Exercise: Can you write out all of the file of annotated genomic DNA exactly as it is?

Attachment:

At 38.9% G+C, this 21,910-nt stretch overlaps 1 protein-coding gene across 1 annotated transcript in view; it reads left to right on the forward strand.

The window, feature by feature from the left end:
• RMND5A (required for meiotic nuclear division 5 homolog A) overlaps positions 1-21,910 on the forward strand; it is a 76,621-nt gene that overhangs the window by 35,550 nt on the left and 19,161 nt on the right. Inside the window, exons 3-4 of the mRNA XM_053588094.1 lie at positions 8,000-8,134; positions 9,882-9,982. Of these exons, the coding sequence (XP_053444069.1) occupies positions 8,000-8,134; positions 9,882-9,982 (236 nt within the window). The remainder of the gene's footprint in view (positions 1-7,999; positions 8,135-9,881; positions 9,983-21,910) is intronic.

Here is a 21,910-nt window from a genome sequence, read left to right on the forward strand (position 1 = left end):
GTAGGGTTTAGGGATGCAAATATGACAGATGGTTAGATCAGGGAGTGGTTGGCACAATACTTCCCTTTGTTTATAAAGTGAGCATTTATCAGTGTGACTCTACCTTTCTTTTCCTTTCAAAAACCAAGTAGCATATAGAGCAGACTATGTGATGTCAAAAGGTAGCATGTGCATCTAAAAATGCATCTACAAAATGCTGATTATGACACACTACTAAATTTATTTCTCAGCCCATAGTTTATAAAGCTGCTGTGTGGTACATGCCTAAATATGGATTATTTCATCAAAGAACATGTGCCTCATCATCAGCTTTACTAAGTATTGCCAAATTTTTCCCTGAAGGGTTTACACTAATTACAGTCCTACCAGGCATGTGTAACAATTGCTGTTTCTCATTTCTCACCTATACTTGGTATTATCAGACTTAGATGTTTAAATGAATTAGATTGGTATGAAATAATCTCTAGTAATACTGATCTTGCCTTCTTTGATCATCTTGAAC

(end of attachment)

At 38.9% G+C, this 21,910-nt stretch overlaps 1 protein-coding gene across 1 annotated transcript in view; it reads left to right on the forward strand.

The window, feature by feature from the left end:
• RMND5A (required for meiotic nuclear division 5 homolog A) overlaps positions 1-21,910 on the forward strand; it is a 76,621-nt gene that overhangs the window by 35,550 nt on the left and 19,161 nt on the right. Inside the window, exons 3-4 of the mRNA XM_053588094.1 lie at positions 8,000-8,134; positions 9,882-9,982. Of these exons, the coding sequence (XP_053444069.1) occupies positions 8,000-8,134; positions 9,882-9,982 (236 nt within the window). The remainder of the gene's footprint in view (positions 1-7,999; positions 8,135-9,881; positions 9,983-21,910) is intronic.

Here is a 21,910-nt window from a genome sequence, read left to right on the forward strand (position 1 = left end):
GTAGGGTTTAGGGATGCAAATATGACAGATGGTTAGATCAGGGAGTGGTTGGCACAATACTTCCCTTTGTTTATAAAGTGAGCATTTATCAGTGTGACTCTACCTTTCTTTTCCTTTCAAAAACCAAGTAGCATATAGAGCAGACTATGTGATGTCAAAAGGTAGCATGTGCATCTAAAAATGCATCTACAAAATGCTGATTATGACACACTACTAAATTTATTTCTCAGCCCATAGTTTATAAAGCTGCTGTGTGGTACATGCCTAAATATGGATTATTTCATCAAAGAACATGTGCCTCATCATCAGCTTTACTAAGTATTGCCAAATTTTTCCCTGAAGGGTTTACACTAATTACAGTCCTACCAGGCATGTGTAACAATTGCTGTTTCTCATTTCTCACCTATACTTGGTATTATCAGACTTAGATGTTTAAATGAATTAGATTGGTATGAAATAATCTCTAGTAATACTGATCTTGCCTTCTTTGATCATCTTGAAC